Pulsed ElectroMagnetic Field Therapy (PEMFT), also called Pulsed Magnetic Therapy, Pulse Magnetotherapy, or PEMF, is a reparative technique most commonly used in the field of orthopedics for the treatment of non-union fractures, failed fusions, congenital pseudarthrosis and depression. In the case of bone healing, PEMF uses electrical energy to direct a series of magnetic pulses through injured tissue whereby each magnetic pulse induces a tiny electrical signal that stimulates cellular repair.
Many studies have also demonstrated the effectiveness of PEMF in healing soft-tissue wounds; suppressing inflammatory responses at the cell membrane level to alleviate pain, and increasing range of motion. The value of pulsed electromagnetic field therapy has been shown to cover a wide range of conditions, with well documented trials carried out by hospitals, rheumatologists, physiotherapists and neurologists.
The use of magnetic field therapy in clinical applications dates back over 500 years. In the 15th century, Swiss physician and alchemist Paracelsus used lodestones, or naturally magnetized pieces of the mineral magnetite, to treat conditions such as epilepsy, diarrhoea, and haemorrhage. He believed that the ability of magnets to attract iron could be replicated by attracting disease away from the body. In the late 18th century, the Austrian physician Franz Anton Mesmer, who originated the idea of “animal magnetism”, described the healing properties of passing magnets over the open veins of patients. In the mid-19th century, magnetic ointments produced in New York were introduced as remedies for a whole spectrum of illnesses such as headaches, inflammation of the bowels, burns, fever sores, rheumatism, gout, and toothache.
Nikola Tesla is often considered by historians to be the father of modern electrotherapy because of his research into electromagnetism. His methods and patents in the early 1900s for the Tesla coil that were used for power distribution transformers were also used for electromagnetic medical devices. These devices were often large round solenoid coils of wire that would surround the patient while they would stand or lay on a bed while and the coils of wire were energized directly from the 50 or 60 Hz sine wave electrical system. The patient would usually experience an immediate relief in pain. Tesla’s methods for electrotherapy were originally embraced by electricians who wanted to commercialize electricity however electro-therapeutic devices eventually fell out of favour with doctors when educators in western medical schools chose to only educate medical students in the use of pharmaceuticals and surgery. In addition, a concerted effort by the pharmaceutical industry caused electromagnetic therapy to be branded as “quackery” and electrical medical devices were only to be considered for diagnostic purposes such as X-ray.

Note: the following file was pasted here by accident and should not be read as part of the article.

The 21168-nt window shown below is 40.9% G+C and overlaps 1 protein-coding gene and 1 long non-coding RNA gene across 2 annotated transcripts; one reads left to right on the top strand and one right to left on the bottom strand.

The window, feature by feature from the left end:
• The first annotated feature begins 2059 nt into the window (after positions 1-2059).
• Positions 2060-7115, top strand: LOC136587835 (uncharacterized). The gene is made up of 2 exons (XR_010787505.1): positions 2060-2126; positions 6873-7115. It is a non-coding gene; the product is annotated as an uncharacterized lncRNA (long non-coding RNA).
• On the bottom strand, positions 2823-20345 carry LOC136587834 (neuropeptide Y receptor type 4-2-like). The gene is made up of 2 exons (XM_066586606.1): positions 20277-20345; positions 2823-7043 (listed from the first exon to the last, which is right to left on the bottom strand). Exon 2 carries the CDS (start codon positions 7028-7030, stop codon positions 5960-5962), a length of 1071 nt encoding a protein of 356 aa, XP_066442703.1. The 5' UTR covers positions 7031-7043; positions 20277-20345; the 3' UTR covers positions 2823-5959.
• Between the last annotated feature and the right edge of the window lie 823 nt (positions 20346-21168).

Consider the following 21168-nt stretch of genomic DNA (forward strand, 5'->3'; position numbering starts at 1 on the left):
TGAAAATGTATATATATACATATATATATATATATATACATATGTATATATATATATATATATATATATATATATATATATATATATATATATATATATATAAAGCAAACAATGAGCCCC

In the countries of the former Soviet Union, pulsed electromagnetic field therapy was continually embraced, developed and still is widely deployed throughout hospitals using PEMF therapy. A great deal of advanced research in magnetic therapy was carried out for the soviet space program and subsequently their discoveries were adopted within their socialist healthcare system. Their scientists learned that when magnetic fields are pulsed, they were found to be in some cases more effective in comparison to the 50 Hz sine wave used for the power distribution system. Pulsed Electromagnetic Fields (PEMF) were then varied in time using a frequency generator to obtain extremely low frequencies (ELF) that are commonly now used. With the fall of the Soviet Union, commercial enterprise was now possible with the west, allowing government controlled medical device manufacturers the authority to license their PEMF technology to neighbouring countries such as Switzerland, Liechtenstein and Austria who eventually miniaturized and commercialized their products for hospital and home consumer use.
Although electromagnetic therapy became widely adopted in Western Europe, its use was restricted to animals in North America. Veterinarians became the first health professionals to use PEMF therapy, usually to heal broken legs in race horses. Professional sports doctors then decided to experiment with veterinarian devices off label on professional athletes which ultimately led to legally licensed devices for human use in the United States – but under strict stipulations that it was only to be used for non-union bone fractures under a medical prescription from a licensed doctor.
In 1979 the FDA approved non-invasive devices using pulsed electromagnetic fields designed to stimulate bone growth.
In 2004, pulsed electromagnetic field system was approved by FDA as an adjunct to cervical fusion surgery in patients at high risk for non-fusion.
The use of PEMF stimulation has been found to be safe. It has also been proven safe and effective in treatment of delayed union in long bone fractures and patients at a risk of non-union following spinal fusion surgeries.
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